We drove back to mile marker 338 on the NTP to see the Stone Talker. He is not listed in any tourist brochure or the AAA guide, but the locals told us not to miss his place. His real name is Tom Hendricks; we listened to his story and it was a good one....
Tom's grandmother passed down stories of her Yuchi (American Indian) grandmother to Tom and made him promise to keep the stories alive. He memorized the stories as a child, and some years ago he attended a multi-tribe powwow in Tennessee and met other Yuchi people. At first they did not believe his story, because his great-great grandmother was the only person known to have escaped from the Indian Reservation they were forced to walk to in the 1830s. She walked all the way back to her native country (now Lauderdale County Alabama), where she married an Englishman and became a well know medicine woman. He proved his heritage by speaking their language with them. The "grandmother" of the Yuchis at the powwow spent three days with Tom and he went home with a mission--his mission was to build a wall in honor of his great great grandmother, and this mission would take the rest of his life.
The wall is huge, spreads in all directions, and he is still working on it in his 80s. There are multiple passageways throughout the property with areas set aside for reflection. He has spent almost 40 years working on the wall every day (only 6 days so far that he did not work on it). He collects rocks in his pickup truck and lays them (without mortar) with only a wheelbarrow to help move them through the extensive rock wall maze.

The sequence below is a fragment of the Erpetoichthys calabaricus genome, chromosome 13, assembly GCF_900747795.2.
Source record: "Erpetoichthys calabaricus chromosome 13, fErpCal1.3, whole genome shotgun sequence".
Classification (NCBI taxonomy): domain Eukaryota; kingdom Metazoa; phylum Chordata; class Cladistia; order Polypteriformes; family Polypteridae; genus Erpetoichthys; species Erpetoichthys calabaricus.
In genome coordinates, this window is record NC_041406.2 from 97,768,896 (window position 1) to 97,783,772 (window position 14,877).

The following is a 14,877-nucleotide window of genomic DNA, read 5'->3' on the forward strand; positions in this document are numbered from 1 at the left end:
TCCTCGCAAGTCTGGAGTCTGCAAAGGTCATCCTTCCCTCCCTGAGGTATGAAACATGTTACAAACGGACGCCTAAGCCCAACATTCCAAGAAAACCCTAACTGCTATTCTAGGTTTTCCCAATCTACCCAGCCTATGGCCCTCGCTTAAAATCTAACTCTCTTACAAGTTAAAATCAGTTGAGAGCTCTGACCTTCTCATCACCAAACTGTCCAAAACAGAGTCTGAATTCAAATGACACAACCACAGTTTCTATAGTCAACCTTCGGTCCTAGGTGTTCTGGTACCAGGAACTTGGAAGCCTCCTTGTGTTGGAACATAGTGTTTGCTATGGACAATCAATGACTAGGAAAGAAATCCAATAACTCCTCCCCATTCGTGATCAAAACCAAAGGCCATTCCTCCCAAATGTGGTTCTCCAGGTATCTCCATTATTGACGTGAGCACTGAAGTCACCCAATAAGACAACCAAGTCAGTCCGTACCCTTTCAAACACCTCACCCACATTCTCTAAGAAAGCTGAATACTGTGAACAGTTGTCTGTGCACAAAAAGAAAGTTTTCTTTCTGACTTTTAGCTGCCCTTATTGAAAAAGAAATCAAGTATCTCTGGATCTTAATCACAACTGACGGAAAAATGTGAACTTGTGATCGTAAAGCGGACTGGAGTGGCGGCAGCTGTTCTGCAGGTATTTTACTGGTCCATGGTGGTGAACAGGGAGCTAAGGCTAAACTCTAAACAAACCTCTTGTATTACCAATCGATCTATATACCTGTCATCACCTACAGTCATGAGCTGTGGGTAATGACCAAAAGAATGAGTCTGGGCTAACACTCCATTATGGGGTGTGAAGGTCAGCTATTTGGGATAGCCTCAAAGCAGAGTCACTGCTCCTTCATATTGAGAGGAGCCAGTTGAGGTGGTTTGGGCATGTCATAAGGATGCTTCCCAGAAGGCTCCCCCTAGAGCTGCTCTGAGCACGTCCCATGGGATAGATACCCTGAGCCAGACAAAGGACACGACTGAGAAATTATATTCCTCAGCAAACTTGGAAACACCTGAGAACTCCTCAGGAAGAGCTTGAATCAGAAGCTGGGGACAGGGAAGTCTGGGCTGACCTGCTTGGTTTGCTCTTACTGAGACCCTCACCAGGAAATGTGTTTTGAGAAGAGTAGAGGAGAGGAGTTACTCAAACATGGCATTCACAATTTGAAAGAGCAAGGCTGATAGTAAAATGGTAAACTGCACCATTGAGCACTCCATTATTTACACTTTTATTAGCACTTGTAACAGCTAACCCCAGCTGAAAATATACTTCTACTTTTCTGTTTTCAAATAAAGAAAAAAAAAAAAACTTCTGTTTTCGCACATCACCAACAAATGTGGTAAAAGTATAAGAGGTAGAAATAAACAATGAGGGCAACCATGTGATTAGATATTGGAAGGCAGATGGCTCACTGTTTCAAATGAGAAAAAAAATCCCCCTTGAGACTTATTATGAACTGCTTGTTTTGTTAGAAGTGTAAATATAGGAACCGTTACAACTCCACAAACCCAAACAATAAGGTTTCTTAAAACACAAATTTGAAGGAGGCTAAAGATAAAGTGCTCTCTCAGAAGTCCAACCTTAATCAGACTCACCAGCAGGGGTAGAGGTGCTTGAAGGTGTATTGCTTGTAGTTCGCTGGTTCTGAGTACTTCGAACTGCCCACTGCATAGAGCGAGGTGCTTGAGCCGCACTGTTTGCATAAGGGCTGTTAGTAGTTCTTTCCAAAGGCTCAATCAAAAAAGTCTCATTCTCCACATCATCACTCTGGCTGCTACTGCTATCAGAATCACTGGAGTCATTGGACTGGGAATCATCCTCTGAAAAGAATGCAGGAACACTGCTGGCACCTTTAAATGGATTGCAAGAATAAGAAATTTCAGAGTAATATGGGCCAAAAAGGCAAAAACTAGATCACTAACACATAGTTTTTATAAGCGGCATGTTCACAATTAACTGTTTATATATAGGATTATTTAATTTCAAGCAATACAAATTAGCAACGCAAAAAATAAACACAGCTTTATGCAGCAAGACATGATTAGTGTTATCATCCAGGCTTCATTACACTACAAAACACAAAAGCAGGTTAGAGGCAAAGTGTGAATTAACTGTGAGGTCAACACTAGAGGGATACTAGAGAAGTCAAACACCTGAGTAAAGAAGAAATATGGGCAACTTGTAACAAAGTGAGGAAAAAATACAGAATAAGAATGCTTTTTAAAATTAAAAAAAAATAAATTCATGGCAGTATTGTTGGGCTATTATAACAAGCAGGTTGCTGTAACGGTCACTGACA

He wrote a book about his great great grandmother's journey back home after the trail of tears (forced march to OK) and most of us bought the book; our group also bought a hand carved cross, a frog, and one of us is bringing home a hand carved Alabama limestone bird bath....
After spending time with the Stone Talker we drove to the point where we left the NTP yesterday, unpacked the bikes and started out, quite late for us, almost 10 AM. We fairly flew along the trace, with Fred, Tom, Ed, Stan and Barbara setting the pace at about 20 MPH. Ed and Diana were not far behind them.... Dianne and I managed 17.7 MPH and nobody saw Otis!
We stopped at the state line to take photos, and then found Bill at the overlook for the Tennessee River. We all had lunch there, and that slowed me right down... they all told me that potato chips were a good ride food. NOT! I had indigestion the rest of the day! At one point I thought I might not be able to finish!
We stopped at the Ancient Burial Mound--there are several along the trace from people who passed through here about 5000 years ago.
Soon we were at the Mississippi state line! Right after the Entering Mississippi sign was a sign telling us we were in the Mississippi Hills area. Uh oh... There were indeed hills, but they were not as serious as those we encountered earlier in the week. Bill was waiting with water and snacks every 20 miles along the way, and then parked at the turnoff to go to Belmont. Good thing too--there was no sign! The 8.8 mile route into Belmont was steeply hilly, a lot of curves... but the little traffic there was remained polite. When we got to town there were enough dogs worrying us that we decided to put the bikes in the trailer and drive back out to NTP in the morning.
We are staying at the Belmont Hotel, built in 1927 to accommodate the railroad men. The town has fallen on some hard times lately, but we managed to find a restaurant and a laundromat.... some of our crew ate chicken livers and fried whole catfish, but everyone was well satisfied.